close× Email

Expand the elements to view the case or download a printable version with the big orange button!

Elle Bow is a 75 year old woman who has been admitted with abdominal swelling. She has ongoing pathology in her abdomen for which she is receiving treatment. Her medication list includes:

Regular - Lanzoprazole

Acute - Furosemide - Magnesium Glycerophosphate

Recently discontinued - Cisplatin - Dexamethasone - Gemcitabine

Please take a history focusing on the acute problem which has brought her into hospital on this occasion. Elle has had a number of problems going on, so please focus on her abdominal pathology and perform the appropriate examination. You will then be asked to discuss the case with the examiner.

You are Elle Bow, a 75 year old lady with an interest in card games. You’re your country’s reigning bridge champion! However, things have been going downhill in your life over the past year or so, particularly with your health

6 months ago you were diagnosed with a cancer of your bile duct. You initially noticed that you were losing weight, and one of your friends at bingo night told you that they noticed that your eyes were yellow. You were astonished at this: your cousin once had this, but he drank a lot of alcohol, so you thought it was down to that. You don’t even drink! You went straight to the doctor and they did some tests. In the end, you got your diagnosis, and were started on chemotherapy. You had your last cycle just last month, and are hoping that this will improve things.

HPC: For this hospital admission, you have come in for three reasons. Firstly, your feet are really swollen. They’ve blown up like balloons! You felt like you were a hippo when walking, and it was stopping you getting around. They both have swollen up equally, and it happened relatively quickly, over the past fortnight. They are not read, and are just a bit painful as the skin feels tight. Staying at your legs, your feet have become very tingly, as well as your hands. You’re getting lots of pins and needles, and noticing that it’s quite hard to feel anything touching them from time to time. This has puzzled you and is very frustrating as it’s stopping you playing online card games. Finally your tummy has swollen again. This happened last month, but it’s much worse this time. It feels like you’re pregnant! This has affected your breathing: you now find it quite difficult to lie flat. It’s generally a bit sore, but not over any particular area. You haven’t noticed any difficulty swallowing, any bleeding from anywhere, or any vomiting. You think you would notice those things if they happened: you’re still quite sharp! Your bowel habit is fine and you haven’t had any problems going to the toilet.

PMH: You were diagnosed with a bile duct tumour this year and have been on a few cycles of chemotherapy for this. You had previously been very well and hadn’t really been in hospital for many things. You had your gall bladder taken out a few years ago and have had to go for checks on this.

ICE: You think that this is the fluid building up in your tummy again. They haven’t put any drains in this time, and are wondering whether they will just bite the bullet and do it quickly this time instead of messing around. You don’t want to be beaten by the cancer: you’re very knowledgable about what is going on - reading up on everything! You’re not sure what is causing the tingling in your hands. Could it be the chemotherapy?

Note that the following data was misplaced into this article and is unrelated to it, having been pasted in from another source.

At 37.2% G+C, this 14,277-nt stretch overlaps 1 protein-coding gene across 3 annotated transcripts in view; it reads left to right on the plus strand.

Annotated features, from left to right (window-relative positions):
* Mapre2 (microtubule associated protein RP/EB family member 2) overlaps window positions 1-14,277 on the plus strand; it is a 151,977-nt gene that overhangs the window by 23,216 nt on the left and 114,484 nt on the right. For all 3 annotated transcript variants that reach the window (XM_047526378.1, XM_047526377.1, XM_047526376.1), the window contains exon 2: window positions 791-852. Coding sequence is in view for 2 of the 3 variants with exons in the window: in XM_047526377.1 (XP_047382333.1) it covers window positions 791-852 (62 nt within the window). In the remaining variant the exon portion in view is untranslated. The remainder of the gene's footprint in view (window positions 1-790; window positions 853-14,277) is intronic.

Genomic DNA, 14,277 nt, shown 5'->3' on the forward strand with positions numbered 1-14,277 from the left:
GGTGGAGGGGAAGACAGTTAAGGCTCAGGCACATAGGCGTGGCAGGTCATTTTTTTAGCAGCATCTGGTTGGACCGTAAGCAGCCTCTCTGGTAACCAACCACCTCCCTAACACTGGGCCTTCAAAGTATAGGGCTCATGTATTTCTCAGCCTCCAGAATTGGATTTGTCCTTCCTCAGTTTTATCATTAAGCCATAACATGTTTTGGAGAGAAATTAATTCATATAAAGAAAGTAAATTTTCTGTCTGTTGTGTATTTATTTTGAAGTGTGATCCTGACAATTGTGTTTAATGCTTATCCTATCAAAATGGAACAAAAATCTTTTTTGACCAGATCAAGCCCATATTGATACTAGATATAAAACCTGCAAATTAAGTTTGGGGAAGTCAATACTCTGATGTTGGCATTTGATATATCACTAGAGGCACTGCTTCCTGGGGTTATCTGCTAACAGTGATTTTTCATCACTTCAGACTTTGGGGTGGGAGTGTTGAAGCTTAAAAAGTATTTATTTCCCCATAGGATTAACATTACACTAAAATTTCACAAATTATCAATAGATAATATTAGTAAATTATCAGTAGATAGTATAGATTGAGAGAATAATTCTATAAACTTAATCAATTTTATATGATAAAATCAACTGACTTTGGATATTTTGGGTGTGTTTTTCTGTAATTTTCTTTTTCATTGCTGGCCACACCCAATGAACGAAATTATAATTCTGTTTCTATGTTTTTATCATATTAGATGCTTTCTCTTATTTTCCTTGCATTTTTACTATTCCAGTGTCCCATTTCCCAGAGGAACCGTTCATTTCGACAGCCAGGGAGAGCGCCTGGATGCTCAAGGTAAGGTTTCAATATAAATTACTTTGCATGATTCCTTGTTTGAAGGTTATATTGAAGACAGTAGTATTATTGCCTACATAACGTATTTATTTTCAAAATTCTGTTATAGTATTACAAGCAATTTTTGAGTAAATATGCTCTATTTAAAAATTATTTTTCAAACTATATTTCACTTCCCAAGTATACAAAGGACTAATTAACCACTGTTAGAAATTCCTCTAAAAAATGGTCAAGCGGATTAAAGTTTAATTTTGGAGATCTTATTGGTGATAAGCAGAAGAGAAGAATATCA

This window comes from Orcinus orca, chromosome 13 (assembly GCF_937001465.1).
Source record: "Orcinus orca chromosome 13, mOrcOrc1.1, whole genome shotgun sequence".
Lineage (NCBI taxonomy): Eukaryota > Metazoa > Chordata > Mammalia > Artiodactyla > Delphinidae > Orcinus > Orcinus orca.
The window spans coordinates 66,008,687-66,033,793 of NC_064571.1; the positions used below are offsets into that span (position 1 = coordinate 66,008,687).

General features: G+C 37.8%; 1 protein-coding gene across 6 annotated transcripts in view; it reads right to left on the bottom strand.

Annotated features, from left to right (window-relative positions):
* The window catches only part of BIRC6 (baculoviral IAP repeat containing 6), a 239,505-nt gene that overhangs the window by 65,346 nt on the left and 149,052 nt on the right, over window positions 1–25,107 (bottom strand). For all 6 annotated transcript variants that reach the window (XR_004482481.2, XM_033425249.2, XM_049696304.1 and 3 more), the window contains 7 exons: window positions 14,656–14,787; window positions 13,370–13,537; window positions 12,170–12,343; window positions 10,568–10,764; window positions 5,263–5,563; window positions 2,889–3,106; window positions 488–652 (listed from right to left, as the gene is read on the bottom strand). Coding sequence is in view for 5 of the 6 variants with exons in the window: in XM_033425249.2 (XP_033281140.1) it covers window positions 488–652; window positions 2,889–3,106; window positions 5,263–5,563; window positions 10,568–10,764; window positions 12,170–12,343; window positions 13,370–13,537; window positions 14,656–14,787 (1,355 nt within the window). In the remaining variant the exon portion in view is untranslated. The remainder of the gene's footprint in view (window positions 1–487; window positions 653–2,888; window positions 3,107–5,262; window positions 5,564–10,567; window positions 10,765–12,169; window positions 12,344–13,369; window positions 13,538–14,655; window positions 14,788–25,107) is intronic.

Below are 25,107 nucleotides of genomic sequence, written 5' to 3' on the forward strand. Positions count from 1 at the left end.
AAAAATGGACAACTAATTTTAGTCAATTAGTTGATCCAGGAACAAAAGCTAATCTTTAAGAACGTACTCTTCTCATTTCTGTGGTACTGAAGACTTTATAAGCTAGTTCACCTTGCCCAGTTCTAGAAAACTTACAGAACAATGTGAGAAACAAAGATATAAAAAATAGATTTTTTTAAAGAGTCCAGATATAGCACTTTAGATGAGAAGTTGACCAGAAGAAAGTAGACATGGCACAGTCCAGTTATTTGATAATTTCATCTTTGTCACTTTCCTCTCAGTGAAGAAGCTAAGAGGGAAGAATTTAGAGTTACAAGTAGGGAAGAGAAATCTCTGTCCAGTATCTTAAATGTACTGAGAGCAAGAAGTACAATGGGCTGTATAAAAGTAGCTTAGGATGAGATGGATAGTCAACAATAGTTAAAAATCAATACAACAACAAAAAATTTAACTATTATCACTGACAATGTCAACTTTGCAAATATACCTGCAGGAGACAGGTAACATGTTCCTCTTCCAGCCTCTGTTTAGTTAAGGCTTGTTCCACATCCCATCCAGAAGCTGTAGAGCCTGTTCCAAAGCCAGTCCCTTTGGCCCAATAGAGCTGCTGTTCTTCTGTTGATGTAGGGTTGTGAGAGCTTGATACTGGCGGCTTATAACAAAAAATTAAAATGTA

Social history: You live at home alone. You have had a few partners but never married - you’re fiercely independent and want to keep things that way! You have a cat called Toulouse which just gets on and does its own thing. It seems that it’s your spirit animal! You have never drank alcohol to excess - maybe a glass of wine at Christmas - and you don’t smoke. Before these last few weeks, you had been managing at home just fine.

Drug history: You are allergic to penicillin - you had a very bad reaction when you were a child but don’t really remember it.

The student should undertake a focused history on the presenting problem. This patient has a number of presenting complaints and a comprehensive past medical history, so it may prove difficult to pin down the most pertinent points, but the excellent candidate will focus in on the abdominal swelling, as is suggested in the question. Candidates may also identify the leg swelling (important to the patient) and the tingling in the hands (peripheral neuropathy) as key features to explore. An abdominal exam would be appropriate. This patient would have ascites and a Sister Mary Joseph nodule.

An example differential diagnosis may sound something like:

‘My primary differential diagnosis would be a gastrointestinal problem, more specifically ascites secondary to malignancy. This is because of the history of cholangiocarcinoma and the acute abdominal distention. The patient is also experiencing distal limb paraesthesia and numbness - potentially due to peripheral neuropathy secondary to cisplatin chemotherapy. I would also want to rule out metastases potentially causing neurology - including paraneoplastic syndrome or any bowel malignancy.’

Possibly questions for discussion may include:

  • How are ascites classified?
  • How are ascites managed?
  • How may cholangiocarcinoma present?
  • How is cholangiocarcinoma diagnosed?